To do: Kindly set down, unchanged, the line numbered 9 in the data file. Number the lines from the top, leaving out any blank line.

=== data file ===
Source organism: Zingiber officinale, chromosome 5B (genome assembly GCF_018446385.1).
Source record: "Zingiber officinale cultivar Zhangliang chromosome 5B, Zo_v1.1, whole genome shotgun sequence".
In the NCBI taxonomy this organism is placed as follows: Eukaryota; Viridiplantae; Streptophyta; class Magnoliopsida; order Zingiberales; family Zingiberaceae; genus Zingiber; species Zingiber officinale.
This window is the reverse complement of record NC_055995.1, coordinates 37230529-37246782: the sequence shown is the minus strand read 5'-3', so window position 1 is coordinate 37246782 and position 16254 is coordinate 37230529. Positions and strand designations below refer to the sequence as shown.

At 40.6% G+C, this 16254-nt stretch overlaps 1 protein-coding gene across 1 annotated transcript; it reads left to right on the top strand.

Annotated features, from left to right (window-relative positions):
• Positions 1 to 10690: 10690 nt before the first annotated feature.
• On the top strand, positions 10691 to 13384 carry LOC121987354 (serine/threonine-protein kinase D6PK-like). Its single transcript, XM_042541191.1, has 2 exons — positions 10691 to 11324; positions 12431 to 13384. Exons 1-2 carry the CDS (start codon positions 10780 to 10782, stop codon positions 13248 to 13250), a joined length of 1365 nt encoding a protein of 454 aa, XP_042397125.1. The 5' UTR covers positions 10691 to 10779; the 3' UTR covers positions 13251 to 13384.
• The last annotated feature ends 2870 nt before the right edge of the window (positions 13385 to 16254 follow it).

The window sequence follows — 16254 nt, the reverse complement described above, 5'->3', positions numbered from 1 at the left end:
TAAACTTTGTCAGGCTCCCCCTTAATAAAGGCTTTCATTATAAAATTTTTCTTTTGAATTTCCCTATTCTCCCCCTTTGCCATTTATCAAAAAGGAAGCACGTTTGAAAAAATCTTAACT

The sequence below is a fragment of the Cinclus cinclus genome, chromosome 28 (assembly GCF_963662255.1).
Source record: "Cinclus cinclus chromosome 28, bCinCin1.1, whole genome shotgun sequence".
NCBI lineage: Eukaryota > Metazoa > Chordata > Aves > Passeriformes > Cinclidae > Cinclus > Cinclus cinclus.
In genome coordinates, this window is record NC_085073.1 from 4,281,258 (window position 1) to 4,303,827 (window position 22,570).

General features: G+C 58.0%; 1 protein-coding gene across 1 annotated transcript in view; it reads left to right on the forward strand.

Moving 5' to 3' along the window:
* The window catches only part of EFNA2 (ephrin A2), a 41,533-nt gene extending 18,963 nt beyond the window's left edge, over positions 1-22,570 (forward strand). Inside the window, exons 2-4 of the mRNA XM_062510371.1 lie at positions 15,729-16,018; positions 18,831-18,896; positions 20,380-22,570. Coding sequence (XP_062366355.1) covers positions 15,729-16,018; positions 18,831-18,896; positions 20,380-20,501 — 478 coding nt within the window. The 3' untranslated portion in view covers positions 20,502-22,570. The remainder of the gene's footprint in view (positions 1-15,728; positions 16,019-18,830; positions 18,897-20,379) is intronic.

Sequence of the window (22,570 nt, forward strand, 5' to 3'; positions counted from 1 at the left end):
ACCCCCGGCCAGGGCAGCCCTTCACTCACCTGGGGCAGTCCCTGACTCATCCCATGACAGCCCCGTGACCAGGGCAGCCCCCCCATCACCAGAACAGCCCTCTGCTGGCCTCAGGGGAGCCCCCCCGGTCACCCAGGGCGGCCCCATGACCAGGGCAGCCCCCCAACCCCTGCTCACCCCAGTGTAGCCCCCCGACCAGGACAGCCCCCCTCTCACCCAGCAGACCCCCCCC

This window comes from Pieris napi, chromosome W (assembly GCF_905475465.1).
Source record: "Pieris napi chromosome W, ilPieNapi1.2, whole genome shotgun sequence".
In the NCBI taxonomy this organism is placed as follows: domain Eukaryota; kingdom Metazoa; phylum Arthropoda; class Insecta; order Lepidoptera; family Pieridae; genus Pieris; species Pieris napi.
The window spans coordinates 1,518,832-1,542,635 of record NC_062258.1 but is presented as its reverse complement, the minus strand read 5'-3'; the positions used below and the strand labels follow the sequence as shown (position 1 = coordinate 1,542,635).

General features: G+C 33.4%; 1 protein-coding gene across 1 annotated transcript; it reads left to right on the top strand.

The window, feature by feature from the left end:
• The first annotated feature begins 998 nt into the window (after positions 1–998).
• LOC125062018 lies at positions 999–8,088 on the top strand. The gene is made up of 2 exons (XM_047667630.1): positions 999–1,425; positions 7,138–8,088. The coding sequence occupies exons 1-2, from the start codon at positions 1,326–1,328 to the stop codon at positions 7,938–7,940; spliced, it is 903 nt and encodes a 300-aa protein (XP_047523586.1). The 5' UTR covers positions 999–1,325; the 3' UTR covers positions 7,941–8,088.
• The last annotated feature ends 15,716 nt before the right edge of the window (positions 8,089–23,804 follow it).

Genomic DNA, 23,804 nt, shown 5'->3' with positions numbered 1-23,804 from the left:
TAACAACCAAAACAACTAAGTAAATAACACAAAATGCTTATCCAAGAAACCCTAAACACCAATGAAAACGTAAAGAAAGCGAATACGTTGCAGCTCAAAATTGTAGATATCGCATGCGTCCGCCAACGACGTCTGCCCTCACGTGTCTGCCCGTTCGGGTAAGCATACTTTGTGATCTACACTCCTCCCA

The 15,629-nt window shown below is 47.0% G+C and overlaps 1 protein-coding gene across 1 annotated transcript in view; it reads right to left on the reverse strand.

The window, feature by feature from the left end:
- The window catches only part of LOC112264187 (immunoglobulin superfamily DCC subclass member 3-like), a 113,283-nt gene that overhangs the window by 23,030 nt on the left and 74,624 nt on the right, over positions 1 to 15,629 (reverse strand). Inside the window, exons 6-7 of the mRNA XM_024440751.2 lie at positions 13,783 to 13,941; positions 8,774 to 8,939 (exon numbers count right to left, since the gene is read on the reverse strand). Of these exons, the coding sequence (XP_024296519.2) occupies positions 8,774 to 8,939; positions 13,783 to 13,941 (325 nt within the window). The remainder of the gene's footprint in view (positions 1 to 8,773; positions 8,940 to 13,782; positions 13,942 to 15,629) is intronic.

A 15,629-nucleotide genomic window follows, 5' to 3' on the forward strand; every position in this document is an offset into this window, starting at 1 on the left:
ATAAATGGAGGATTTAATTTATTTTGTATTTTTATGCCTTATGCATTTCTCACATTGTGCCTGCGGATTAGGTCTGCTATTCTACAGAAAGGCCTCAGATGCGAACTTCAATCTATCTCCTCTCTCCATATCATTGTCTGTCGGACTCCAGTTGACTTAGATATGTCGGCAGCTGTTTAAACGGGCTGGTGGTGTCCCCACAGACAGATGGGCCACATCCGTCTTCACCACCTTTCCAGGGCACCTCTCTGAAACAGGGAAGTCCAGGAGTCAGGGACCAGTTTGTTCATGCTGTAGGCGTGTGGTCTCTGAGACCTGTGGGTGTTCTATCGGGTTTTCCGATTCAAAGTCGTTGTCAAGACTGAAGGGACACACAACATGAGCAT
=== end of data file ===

• The last annotated feature ends 2870 nt before the right edge of the window (positions 13385 to 16254 follow it).